Recently I’ve been spending a lot of time alone.
If that sounds bleak, it isn’t. At least, not for me. Most of the time, I like being alone.
There’s something inherently taboo about enjoying your own company. The carpe diem attitude championed by the self-help industry implies that choosing to be alone is somehow a cop-out, that in order to be making the most of our lives we need to be stuffing every second with brunches and first dates and weekends away and big nights out.
The truth is I get the same satisfaction from the prospect of a weekend without plans as I do from a brand new notebook and a collection of freshly-sharpened pencils. Both contain the delicious sense of possibility.
However, there’s a world of difference between choosing to spend time alone and having solitude thrust upon you. It’s the difference between being alone and being lonely.
The loneliest I’ve ever been was when I was living in Madrid. It was the 3rd of January 2013. I had 24 long hours between my boyfriend flying back to the UK and my friends arriving back in Spain. I was in a city of 3 million people and I didn’t know a soul. I ugly-cried solidly for hours, forced myself to go for a walk, felt even worse, came home, watched a season of Friends and cried myself to sleep. Yet, the next day, I woke up feeling absolutely fine. I was alone, but no longer lonely.
That’s the thing about loneliness. It hits you like a sharp shove to the chest, a blow to the ribcage that knocks you sideways and leaves you struggling to breathe. Sometimes it hangs around for days, weeks, years. Other times it pushes past you roughly and backs away, disappearing before you’ve had a chance to process what you just experienced.
Loneliness is becoming something of an epidemic in the modern world. Although the Internet has led to us being more connected than ever, being constantly plugged in only serves to emphasise how isolated we really are. This is because loneliness stems from the quality, rather than the quantity of social interactions. One brief conversation can do more to dispel loneliness than fifty Facebook likes.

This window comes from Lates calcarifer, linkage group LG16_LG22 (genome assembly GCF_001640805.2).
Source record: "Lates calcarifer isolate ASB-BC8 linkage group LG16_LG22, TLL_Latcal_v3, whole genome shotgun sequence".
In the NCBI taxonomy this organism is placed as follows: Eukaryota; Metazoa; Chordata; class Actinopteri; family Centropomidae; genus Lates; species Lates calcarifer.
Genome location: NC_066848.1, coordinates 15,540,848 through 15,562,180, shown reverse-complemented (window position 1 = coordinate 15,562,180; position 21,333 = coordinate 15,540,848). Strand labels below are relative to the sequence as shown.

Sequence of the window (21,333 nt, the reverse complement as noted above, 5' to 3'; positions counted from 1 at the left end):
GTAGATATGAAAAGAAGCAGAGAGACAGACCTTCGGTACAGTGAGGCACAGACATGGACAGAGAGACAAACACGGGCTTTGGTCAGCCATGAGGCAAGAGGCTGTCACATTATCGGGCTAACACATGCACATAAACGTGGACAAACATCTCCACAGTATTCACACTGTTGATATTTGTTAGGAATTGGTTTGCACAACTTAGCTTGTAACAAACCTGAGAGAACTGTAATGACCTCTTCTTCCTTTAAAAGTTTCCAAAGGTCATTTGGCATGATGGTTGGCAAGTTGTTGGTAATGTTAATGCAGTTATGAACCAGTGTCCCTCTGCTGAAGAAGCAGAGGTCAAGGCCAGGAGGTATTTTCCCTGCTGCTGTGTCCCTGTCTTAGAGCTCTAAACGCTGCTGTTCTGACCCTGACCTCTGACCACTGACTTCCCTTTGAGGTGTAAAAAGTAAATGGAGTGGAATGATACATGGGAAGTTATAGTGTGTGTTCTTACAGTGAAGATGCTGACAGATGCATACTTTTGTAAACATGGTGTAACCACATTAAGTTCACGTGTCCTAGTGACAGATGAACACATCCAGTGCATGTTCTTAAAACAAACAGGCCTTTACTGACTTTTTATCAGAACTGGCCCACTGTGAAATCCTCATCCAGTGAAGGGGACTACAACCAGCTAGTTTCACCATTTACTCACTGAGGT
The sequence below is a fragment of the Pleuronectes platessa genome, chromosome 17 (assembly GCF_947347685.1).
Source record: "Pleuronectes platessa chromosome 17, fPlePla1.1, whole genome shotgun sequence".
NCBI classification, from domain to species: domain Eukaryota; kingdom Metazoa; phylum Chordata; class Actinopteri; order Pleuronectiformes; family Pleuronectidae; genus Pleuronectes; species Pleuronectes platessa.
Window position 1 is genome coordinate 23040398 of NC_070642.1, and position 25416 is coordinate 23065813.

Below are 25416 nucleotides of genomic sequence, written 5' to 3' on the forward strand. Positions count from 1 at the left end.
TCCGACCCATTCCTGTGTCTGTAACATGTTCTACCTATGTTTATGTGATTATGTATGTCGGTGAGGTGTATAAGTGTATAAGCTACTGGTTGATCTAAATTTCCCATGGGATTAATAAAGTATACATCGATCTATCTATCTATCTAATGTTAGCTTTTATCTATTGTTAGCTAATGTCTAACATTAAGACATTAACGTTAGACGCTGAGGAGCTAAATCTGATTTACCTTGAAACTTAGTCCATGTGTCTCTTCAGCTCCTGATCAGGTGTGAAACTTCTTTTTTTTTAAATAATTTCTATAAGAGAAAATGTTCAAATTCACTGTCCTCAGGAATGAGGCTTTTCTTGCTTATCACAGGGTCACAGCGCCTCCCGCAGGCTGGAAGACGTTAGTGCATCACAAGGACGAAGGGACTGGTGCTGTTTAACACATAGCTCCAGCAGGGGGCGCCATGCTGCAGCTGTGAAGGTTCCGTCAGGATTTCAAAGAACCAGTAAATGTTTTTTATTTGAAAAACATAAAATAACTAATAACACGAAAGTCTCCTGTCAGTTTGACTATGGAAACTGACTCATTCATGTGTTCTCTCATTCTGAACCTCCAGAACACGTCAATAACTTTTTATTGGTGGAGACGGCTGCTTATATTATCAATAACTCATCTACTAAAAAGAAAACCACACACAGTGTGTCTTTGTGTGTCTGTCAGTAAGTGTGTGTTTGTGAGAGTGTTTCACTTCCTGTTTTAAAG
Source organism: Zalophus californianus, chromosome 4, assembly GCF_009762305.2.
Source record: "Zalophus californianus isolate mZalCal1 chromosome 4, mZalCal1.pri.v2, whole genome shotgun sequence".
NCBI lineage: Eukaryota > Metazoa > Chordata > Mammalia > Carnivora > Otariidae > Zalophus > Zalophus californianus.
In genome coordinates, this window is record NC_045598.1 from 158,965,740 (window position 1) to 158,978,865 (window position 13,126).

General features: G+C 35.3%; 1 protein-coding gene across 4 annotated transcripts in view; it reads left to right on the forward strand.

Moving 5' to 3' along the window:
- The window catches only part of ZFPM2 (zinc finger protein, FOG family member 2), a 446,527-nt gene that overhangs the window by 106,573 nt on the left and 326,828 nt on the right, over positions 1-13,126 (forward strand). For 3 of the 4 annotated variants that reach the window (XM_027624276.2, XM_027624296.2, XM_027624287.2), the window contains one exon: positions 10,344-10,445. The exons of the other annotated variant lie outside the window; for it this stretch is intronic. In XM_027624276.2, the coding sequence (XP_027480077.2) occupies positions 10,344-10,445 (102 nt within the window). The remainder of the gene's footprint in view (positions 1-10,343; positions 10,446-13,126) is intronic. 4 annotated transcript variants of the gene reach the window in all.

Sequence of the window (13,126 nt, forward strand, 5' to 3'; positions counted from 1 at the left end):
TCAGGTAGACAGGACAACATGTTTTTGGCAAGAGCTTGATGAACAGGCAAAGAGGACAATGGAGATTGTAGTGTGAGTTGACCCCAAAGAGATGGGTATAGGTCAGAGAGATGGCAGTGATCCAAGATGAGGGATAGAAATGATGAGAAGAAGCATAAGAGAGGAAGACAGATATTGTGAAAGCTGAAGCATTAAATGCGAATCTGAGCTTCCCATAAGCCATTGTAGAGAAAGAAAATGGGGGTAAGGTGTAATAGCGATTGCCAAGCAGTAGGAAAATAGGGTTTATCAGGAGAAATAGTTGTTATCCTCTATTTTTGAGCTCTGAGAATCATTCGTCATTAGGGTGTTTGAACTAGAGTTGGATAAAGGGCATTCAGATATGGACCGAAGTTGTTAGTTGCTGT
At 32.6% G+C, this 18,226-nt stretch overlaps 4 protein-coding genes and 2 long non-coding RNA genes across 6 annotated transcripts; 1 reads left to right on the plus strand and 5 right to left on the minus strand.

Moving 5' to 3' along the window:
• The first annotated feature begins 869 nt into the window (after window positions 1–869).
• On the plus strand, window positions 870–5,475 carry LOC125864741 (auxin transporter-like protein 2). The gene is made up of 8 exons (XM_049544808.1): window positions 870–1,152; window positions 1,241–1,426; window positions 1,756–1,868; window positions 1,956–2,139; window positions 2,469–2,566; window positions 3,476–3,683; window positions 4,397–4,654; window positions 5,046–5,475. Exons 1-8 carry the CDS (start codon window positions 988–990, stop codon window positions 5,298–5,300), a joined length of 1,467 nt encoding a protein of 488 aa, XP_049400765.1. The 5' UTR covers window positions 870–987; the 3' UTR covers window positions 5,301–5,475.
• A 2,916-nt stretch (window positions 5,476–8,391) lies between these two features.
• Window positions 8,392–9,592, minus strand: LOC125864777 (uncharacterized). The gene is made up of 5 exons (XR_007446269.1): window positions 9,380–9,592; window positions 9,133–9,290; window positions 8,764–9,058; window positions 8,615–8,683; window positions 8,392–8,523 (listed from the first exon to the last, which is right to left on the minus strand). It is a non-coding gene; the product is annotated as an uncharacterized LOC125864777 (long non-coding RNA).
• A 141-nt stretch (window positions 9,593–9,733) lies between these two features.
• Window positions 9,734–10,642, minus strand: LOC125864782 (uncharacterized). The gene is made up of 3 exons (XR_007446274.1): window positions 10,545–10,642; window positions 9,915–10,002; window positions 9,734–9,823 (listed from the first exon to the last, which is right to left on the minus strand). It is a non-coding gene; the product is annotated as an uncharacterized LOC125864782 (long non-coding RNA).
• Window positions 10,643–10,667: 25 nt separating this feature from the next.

On my part, the relationship between the Internet and loneliness is a complex one. Skype got me through some of the most difficult periods of my year abroad. It has allowed me to remain close with my best friend after she moved to the other side of the world, to catch up with my sister who lives in Paris and to speak regularly to my boyfriend when he’s travelling.
On the other hand, a quick browse of Instagram or Facebook can make me forget that I actually enjoy spending time alone. It’s all too easy to lose your sense of self down the rabbit hole of carefully-curated digital memories.
For me, the key to tackling loneliness has been to spend a little time alone every week. As with any habit, the more you do it, the more natural it feels. Sure, I occasionally find myself googling ‘activities for one in London’ and cursing my own vulnerability as I devour listicles chirpily telling me to take myself out to dinner (‘bring a good book and you won’t even notice the judgemental, pitying stares of the other diners!’). But the main reason I love alone time is the pure satisfaction of ending a weekend knowing I’ve spent it in exactly the way I wanted. For a lifelong people pleaser, that’s a feeling that’s worth the occasional black mark on my search history.